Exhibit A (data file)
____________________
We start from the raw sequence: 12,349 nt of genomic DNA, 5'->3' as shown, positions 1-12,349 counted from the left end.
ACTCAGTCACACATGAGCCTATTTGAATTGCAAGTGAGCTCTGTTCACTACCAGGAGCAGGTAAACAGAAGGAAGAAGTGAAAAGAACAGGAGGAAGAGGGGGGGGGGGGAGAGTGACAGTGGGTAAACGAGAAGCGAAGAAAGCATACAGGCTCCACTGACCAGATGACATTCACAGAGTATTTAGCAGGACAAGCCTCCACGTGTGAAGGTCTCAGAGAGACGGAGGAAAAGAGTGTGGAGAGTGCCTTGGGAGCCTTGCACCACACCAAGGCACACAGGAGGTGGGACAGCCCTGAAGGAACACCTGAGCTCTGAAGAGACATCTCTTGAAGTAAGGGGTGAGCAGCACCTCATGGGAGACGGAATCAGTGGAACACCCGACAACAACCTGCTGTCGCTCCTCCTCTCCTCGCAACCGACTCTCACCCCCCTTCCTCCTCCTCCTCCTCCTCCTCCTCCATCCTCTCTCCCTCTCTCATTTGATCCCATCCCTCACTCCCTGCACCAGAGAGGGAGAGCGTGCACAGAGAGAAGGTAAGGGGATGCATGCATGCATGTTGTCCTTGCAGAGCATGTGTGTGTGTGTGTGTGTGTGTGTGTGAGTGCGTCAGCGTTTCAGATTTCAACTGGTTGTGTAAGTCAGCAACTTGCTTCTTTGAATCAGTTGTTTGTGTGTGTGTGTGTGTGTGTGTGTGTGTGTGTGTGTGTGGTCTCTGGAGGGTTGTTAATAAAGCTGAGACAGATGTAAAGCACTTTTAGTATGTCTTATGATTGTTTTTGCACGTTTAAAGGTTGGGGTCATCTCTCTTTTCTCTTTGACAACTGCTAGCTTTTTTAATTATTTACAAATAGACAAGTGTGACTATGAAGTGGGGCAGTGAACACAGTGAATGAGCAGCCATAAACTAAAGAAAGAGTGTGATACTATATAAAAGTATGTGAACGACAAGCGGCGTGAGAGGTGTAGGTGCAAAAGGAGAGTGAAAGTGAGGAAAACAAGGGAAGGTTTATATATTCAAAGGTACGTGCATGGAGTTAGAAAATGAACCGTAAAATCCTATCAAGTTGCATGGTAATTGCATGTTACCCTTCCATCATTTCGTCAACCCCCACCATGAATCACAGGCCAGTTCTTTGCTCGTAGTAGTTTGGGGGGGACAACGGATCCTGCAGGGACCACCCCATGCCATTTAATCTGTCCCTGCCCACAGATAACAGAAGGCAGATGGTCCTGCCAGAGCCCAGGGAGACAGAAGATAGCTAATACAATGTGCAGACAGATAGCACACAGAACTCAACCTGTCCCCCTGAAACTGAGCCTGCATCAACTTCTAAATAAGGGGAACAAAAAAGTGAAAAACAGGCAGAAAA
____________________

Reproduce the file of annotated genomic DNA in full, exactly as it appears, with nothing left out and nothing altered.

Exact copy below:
We start from the raw sequence: 12,349 nt of genomic DNA, 5'->3' as shown, positions 1-12,349 counted from the left end.
ACTCAGTCACACATGAGCCTATTTGAATTGCAAGTGAGCTCTGTTCACTACCAGGAGCAGGTAAACAGAAGGAAGAAGTGAAAAGAACAGGAGGAAGAGGGGGGGGGGGGAGAGTGACAGTGGGTAAACGAGAAGCGAAGAAAGCATACAGGCTCCACTGACCAGATGACATTCACAGAGTATTTAGCAGGACAAGCCTCCACGTGTGAAGGTCTCAGAGAGACGGAGGAAAAGAGTGTGGAGAGTGCCTTGGGAGCCTTGCACCACACCAAGGCACACAGGAGGTGGGACAGCCCTGAAGGAACACCTGAGCTCTGAAGAGACATCTCTTGAAGTAAGGGGTGAGCAGCACCTCATGGGAGACGGAATCAGTGGAACACCCGACAACAACCTGCTGTCGCTCCTCCTCTCCTCGCAACCGACTCTCACCCCCCTTCCTCCTCCTCCTCCTCCTCCTCCTCCATCCTCTCTCCCTCTCTCATTTGATCCCATCCCTCACTCCCTGCACCAGAGAGGGAGAGCGTGCACAGAGAGAAGGTAAGGGGATGCATGCATGCATGTTGTCCTTGCAGAGCATGTGTGTGTGTGTGTGTGTGTGTGTGTGAGTGCGTCAGCGTTTCAGATTTCAACTGGTTGTGTAAGTCAGCAACTTGCTTCTTTGAATCAGTTGTTTGTGTGTGTGTGTGTGTGTGTGTGTGTGTGTGTGTGTGTGGTCTCTGGAGGGTTGTTAATAAAGCTGAGACAGATGTAAAGCACTTTTAGTATGTCTTATGATTGTTTTTGCACGTTTAAAGGTTGGGGTCATCTCTCTTTTCTCTTTGACAACTGCTAGCTTTTTTAATTATTTACAAATAGACAAGTGTGACTATGAAGTGGGGCAGTGAACACAGTGAATGAGCAGCCATAAACTAAAGAAAGAGTGTGATACTATATAAAAGTATGTGAACGACAAGCGGCGTGAGAGGTGTAGGTGCAAAAGGAGAGTGAAAGTGAGGAAAACAAGGGAAGGTTTATATATTCAAAGGTACGTGCATGGAGTTAGAAAATGAACCGTAAAATCCTATCAAGTTGCATGGTAATTGCATGTTACCCTTCCATCATTTCGTCAACCCCCACCATGAATCACAGGCCAGTTCTTTGCTCGTAGTAGTTTGGGGGGGACAACGGATCCTGCAGGGACCACCCCATGCCATTTAATCTGTCCCTGCCCACAGATAACAGAAGGCAGATGGTCCTGCCAGAGCCCAGGGAGACAGAAGATAGCTAATACAATGTGCAGACAGATAGCACACAGAACTCAACCTGTCCCCCTGAAACTGAGCCTGCATCAACTTCTAAATAAGGGGAACAAAAAAGTGAAAAACAGGCAGAAAA